There's no doubt that money can be made by owning shares of unprofitable businesses. For example, although software-as-a-service business Salesforce.com lost money for years while it grew recurring revenue, if you held shares since 2005, you'd have done very well indeed. But the harsh reality is that very many loss making companies burn through all their cash and go bankrupt.
So, the natural question for Talisman Mining (ASX:TLM) shareholders is whether they should be concerned by its rate of cash burn. In this article, we define cash burn as its annual (negative) free cash flow, which is the amount of money a company spends each year to fund its growth. First, we'll determine its cash runway by comparing its cash burn with its cash reserves.
Does Talisman Mining Have A Long Cash Runway?
You can calculate a company's cash runway by dividing the amount of cash it has by the rate at which it is spending that cash. In December 2021, Talisman Mining had AU$10m in cash, and was debt-free. Looking at the last year, the company burnt through AU$1.7m. So it had a cash runway of about 5.9 years from December 2021. Even though this is but one measure of the company's cash burn, the thought of such a long cash runway warms our bellies in a comforting way. You can see how its cash balance has changed over time in the image below.
How Is Talisman Mining's Cash Burn Changing Over Time?
In the last year, Talisman Mining did book revenue of AU$3.7m, but its revenue from operations was less, at just AU$13k. We don't think that's enough operating revenue for us to understand too much from revenue growth rates, since the company is growing off a low base. So we'll focus on the cash burn, today. Notably, its cash burn was actually down by 70% in the last year, which is a real positive in terms of resilience, but uninspiring when it comes to investment for growth. Admittedly, we're a bit cautious of Talisman Mining due to its lack of significant operating revenues. So we'd generally prefer stocks from this list of stocks that have analysts forecasting growth.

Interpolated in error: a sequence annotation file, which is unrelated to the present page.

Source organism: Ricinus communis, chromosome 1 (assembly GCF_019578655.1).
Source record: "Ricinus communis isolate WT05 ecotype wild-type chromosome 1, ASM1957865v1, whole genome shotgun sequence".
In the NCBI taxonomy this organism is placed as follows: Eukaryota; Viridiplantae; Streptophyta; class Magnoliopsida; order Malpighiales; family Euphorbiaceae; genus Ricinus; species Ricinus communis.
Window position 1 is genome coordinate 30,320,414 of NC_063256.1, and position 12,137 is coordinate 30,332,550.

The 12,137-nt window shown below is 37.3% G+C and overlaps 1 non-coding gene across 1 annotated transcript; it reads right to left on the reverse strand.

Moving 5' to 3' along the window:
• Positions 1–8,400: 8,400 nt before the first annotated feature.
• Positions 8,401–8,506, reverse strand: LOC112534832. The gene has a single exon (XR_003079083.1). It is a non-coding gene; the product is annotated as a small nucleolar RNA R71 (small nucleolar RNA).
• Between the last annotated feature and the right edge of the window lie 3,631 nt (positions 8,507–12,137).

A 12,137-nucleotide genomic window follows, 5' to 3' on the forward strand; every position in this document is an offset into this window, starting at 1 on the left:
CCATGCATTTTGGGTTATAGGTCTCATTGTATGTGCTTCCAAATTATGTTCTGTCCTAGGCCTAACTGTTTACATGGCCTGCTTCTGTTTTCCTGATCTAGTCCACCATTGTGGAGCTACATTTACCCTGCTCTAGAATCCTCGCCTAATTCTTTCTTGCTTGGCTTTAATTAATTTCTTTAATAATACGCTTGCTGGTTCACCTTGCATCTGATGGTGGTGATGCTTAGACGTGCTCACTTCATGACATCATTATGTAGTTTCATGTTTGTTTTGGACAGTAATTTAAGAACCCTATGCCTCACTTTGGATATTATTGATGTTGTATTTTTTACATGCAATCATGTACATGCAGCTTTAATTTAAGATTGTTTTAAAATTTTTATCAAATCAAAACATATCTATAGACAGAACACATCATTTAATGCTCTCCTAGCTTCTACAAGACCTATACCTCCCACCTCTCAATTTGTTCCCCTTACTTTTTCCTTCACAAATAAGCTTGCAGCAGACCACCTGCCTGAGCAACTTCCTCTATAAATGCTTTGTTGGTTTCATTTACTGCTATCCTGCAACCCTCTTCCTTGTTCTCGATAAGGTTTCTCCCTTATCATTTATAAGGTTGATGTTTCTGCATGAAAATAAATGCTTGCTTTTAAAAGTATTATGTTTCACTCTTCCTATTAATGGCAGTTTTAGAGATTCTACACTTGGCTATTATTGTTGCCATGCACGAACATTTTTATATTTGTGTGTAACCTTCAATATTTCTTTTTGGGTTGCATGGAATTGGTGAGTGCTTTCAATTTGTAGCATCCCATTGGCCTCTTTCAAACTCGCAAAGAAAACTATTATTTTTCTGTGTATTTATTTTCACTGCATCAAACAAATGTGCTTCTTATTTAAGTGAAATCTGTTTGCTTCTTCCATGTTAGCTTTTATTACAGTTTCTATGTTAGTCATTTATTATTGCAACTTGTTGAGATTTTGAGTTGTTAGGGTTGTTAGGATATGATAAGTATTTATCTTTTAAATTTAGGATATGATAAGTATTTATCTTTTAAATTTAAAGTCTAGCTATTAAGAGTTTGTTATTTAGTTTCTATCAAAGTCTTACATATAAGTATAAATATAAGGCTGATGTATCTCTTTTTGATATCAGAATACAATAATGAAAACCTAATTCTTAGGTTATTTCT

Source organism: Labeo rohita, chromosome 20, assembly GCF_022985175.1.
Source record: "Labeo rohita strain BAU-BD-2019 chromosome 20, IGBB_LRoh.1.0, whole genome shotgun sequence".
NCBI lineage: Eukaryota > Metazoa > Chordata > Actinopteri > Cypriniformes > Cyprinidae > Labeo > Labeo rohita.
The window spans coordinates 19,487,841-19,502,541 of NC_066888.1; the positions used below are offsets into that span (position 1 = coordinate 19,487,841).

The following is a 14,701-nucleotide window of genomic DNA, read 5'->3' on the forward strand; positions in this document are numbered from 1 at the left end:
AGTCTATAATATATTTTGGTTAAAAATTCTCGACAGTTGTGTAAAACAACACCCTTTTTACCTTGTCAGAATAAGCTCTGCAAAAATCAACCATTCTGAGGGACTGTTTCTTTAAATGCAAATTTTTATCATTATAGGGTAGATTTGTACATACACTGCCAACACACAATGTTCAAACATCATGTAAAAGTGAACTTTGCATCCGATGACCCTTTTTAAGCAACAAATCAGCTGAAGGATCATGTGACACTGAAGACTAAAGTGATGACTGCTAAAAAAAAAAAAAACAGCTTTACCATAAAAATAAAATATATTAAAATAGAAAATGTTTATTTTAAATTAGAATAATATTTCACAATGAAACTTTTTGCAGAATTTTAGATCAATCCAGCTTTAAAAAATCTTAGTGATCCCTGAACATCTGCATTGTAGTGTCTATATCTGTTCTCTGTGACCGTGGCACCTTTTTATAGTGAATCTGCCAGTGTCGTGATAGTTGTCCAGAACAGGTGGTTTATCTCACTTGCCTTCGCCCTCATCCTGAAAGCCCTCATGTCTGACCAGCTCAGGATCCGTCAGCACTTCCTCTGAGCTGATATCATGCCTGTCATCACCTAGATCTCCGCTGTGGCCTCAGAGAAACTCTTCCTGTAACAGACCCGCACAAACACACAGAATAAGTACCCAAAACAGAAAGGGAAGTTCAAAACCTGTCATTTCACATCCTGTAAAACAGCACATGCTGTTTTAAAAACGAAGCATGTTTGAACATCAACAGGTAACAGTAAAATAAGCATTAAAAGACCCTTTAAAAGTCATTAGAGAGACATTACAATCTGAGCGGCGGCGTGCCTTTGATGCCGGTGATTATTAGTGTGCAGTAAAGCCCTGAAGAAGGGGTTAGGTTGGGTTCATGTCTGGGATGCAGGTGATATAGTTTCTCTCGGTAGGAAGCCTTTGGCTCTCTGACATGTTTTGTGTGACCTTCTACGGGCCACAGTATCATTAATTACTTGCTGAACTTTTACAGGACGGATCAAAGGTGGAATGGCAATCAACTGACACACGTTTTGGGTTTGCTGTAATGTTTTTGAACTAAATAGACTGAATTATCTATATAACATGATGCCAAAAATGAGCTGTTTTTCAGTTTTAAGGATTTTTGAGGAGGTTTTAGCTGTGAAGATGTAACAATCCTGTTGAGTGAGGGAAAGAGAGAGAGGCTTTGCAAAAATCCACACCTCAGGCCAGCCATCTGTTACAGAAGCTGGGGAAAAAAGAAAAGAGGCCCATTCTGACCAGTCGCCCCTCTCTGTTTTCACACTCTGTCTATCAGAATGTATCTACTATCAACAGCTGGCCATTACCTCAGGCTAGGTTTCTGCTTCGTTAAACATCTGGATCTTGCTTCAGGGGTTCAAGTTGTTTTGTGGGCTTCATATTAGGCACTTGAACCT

How Hard Would It Be For Talisman Mining To Raise More Cash For Growth?
While we're comforted by the recent reduction evident from our analysis of Talisman Mining's cash burn, it is still worth considering how easily the company could raise more funds, if it wanted to accelerate spending to drive growth. Companies can raise capital through either debt or equity. Many companies end up issuing new shares to fund future growth. By looking at a company's cash burn relative to its market capitalisation, we gain insight on how much shareholders would be diluted if the company needed to raise enough cash to cover another year's cash burn.
Talisman Mining has a market capitalisation of AU$30m and burnt through AU$1.7m last year, which is 5.7% of the company's market value. Given that is a rather small percentage, it would probably be really easy for the company to fund another year's growth by issuing some new shares to investors, or even by taking out a loan.
So, Should We Worry About Talisman Mining's Cash Burn?
It may already be apparent to you that we're relatively comfortable with the way Talisman Mining is burning through its cash. In particular, we think its cash runway stands out as evidence that the company is well on top of its spending. And even its cash burn relative to its market cap was very encouraging. Taking all the factors in this report into account, we're not at all worried about its cash burn, as the business appears well capitalized to spend as needs be. Its important for readers to be cognizant of the risks that can affect the company's operations, and we've picked out 3 warning signs for Talisman Mining that investors should know when investing in the stock.
Of course, you might find a fantastic investment by looking elsewhere. So take a peek at this free list of companies insiders are buying, and this list of stocks growth stocks (according to analyst forecasts)
Have feedback on this article? Concerned about the content? Get in touch with us directly. Alternatively, email editorial-team (at) simplywallst.com.
This article by Simply Wall St is general in nature. We provide commentary based on historical data and analyst forecasts only using an unbiased methodology and our articles are not intended to be financial advice. It does not constitute a recommendation to buy or sell any stock, and does not take account of your objectives, or your financial situation. We aim to bring you long-term focused analysis driven by fundamental data. Note that our analysis may not factor in the latest price-sensitive company announcements or qualitative material. Simply Wall St has no position in any stocks mentioned.
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